Nash has open-sourced its core protocol and client libraries, intended to encourage transparency in decentralized finance and provide the means for other companies to build their services on top of Nash.
Making the nash-protocol open to the public allows users to verify that Nash is truly a non-custodial system. The account and funds management system, cryptography primitives, and order placement/fulfilment logic can all be examined. The team notes:
“This allows us to be fully transparent about how we generate user wallets from a seed phrase, which data we store and how users authenticate when accessing our system… Anyone with security concerns is able to verify that all these protocols are implemented correctly and that no secret data can leak.”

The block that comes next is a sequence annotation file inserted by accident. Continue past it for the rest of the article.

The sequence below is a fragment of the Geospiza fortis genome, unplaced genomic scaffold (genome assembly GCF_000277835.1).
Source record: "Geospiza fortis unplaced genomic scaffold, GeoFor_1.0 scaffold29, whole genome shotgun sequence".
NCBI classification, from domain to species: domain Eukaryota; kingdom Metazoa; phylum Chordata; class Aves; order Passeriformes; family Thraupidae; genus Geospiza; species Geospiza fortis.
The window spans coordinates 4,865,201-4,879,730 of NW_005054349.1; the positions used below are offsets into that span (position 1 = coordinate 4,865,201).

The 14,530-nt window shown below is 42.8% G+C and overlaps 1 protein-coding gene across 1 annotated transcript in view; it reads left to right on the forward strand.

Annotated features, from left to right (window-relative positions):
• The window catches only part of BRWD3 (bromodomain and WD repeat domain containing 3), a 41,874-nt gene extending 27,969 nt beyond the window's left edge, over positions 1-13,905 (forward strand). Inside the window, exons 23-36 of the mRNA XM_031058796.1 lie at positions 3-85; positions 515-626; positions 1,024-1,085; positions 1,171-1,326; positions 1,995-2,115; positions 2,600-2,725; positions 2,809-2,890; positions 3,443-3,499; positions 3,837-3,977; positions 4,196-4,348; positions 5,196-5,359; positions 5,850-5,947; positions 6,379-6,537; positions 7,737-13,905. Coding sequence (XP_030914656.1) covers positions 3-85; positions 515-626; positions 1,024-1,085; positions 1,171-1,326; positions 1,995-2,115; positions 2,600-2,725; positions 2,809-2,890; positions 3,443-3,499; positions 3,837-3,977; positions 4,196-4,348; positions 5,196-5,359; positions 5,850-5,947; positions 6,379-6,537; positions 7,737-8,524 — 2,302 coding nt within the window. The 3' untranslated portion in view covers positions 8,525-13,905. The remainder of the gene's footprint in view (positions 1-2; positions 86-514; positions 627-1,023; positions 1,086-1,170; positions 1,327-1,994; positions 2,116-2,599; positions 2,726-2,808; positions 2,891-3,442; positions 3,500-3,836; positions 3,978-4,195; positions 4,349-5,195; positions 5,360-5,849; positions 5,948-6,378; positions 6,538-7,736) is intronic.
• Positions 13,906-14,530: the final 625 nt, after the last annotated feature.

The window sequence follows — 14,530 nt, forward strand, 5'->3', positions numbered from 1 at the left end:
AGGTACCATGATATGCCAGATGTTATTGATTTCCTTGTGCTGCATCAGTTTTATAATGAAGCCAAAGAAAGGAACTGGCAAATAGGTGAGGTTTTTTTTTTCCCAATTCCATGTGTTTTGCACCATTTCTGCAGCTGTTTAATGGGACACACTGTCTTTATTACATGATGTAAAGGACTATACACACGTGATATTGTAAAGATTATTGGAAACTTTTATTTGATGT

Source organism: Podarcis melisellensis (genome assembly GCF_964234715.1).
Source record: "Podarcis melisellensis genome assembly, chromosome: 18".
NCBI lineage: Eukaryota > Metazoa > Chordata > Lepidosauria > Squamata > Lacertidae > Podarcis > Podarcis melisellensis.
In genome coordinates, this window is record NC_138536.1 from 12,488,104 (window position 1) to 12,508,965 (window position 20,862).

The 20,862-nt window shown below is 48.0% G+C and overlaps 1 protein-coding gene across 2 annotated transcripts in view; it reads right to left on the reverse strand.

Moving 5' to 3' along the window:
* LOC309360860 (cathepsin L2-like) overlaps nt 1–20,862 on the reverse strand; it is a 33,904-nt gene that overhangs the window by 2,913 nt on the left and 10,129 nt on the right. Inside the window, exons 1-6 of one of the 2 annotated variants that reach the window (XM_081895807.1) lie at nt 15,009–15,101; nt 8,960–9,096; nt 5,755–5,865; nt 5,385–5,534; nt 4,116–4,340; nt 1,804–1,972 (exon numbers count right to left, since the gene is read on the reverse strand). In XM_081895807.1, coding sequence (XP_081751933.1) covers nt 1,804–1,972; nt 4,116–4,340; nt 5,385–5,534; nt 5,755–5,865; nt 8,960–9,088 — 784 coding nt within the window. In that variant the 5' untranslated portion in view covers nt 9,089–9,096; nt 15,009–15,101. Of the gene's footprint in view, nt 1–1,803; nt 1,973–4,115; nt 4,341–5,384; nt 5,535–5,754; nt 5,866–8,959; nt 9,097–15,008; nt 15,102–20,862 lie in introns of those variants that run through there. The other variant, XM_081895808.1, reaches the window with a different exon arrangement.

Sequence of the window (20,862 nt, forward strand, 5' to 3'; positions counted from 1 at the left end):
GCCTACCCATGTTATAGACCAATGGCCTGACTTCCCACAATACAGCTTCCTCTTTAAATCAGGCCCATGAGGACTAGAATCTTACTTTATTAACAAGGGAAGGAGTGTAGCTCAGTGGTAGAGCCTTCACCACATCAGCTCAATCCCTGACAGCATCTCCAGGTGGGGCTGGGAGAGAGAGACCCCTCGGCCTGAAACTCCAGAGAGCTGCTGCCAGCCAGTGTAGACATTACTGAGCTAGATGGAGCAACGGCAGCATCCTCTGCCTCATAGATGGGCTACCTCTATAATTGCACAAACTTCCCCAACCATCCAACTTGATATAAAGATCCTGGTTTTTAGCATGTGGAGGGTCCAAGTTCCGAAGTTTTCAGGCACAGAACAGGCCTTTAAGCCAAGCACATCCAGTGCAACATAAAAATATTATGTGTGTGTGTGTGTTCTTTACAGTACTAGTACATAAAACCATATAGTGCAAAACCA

Additionally, the protocol for signing trades and all interaction with the Nash matching engine or trading contracts can also be studied, proving that Nash cannot issue trades on behalf of the user.
Alongside the protocol, Nash has also made its Typescript client open-source. Used for accessing the Nash exchange, publishing the client makes it possible for third-parties to create their own clients to use with Nash.
This reduces the dependence on Nash’s own reference implementations, and enables entities such as brokers to build on top of Nash’s services without introducing the security concerns raised through custody. This can be achieved by combining these tools with Nash’s decentralized API keys, generated via secure multi-party computation.
Nash notes that these tools are not a white label solution. Rather than a company offering a Nash account for each user, a business would have its own account on Nash and use it to provide trading desks or other services to its customers without taking on any third-party risk.
In December 2019, Nash released the first version of an open-source bot for market making, written in Python. According to the team, Nash intends to continue releasing open-source tools to further drive innovation and ecosystem growth.